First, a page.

We’ve talked to almost 2,000 respondents, large and small, around the world, from both developed and emerging markets, across a broad range of industries. We found remarkable similarities among the diversity.
The next frontier for more and more family businesses is overseas expansion: 67% of respondents had some level of international sales in 2012. By 2017, that number will jump to 74%.
Recruiting and retaining the right talent is a challenge for family businesses: 64% of them are planning to bring in non-family management in 2012.
While 4 in 10 respondents will pass on ownership and management to the next generation, 25% will pass on ownership but bring in professional managers,citing the next generations lack of skills as an issue.
While our survey revealed striking similarities among all family businesses, we found -- as might be expected, given the vastly different regional economic conditions around the world -- some significant variations in outlook and habits.
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Read our report on what family businesses in 2012 are thinking and planning as they look to compete in an increasingly global marketplace.
The next frontier for family businesses: Overseas expansion
Family businesses, like other businesses, are facing big pressures to start expanding overseas in order to remain competitive.
Our survey clearly indicates that more and more family-run firms are being driven by competitive pressures -- or market openings due to innovation -- to get past their instinctual reluctance to avoid excessive risk… and are entering into foreign markets.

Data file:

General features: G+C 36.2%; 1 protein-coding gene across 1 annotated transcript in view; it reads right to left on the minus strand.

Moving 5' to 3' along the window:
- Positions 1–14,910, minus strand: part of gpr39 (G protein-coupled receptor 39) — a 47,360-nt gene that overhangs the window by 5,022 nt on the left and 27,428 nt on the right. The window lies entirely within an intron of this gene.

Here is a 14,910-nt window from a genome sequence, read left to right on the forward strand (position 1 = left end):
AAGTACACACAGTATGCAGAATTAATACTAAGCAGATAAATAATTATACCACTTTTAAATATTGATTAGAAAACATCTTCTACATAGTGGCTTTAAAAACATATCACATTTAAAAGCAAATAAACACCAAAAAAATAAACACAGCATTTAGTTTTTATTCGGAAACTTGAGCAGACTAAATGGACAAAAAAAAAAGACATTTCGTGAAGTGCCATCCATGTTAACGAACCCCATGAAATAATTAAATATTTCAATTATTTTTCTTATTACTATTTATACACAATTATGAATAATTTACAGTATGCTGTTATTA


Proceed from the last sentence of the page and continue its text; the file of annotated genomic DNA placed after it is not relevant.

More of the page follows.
Nearly three-quarters (74%) of our surveyed family firms expected to have international sales by 2017 -- a ten per cent jump from today. The numbers were especially strong in Hong Kong and Singapore, as well as in Southern Europe. And while, not surprisingly, most were contemplating expanding close to home (be it within Europe, or the Americas, or Scandinavia), the trend of globalisation is inescapable.
Still, significant obstacles remain. In addition to the usual challenges of financing a scale-up and the complexities of international supply chains, family firms also face many problems that are intrinsic to their very nature.
Scaling up to overseas markets: Easier said than done
Most family firms have self-preservation in their DNA, the strength of the family culture and values tending to a market positioning that is reactive by nature.
Most have an aversion to leveraging their balance sheet or mortgaging physical assets -- which makes raising growth capital difficult -- and issues of ownership, succession, and the hiring of outside managers can present unique problems as well. So can an unwillingness for family members to relocate.
Our survey illustrates these challenges. Our respondents cited understanding the business culture overseas (20%), competition (19%), local regulations (19%), exchange rate fluctuations (16%), and local economic conditions (16%) as the main challenges they saw to expansion. A number also referred to the difficulties of managing a far more complex international supply chain.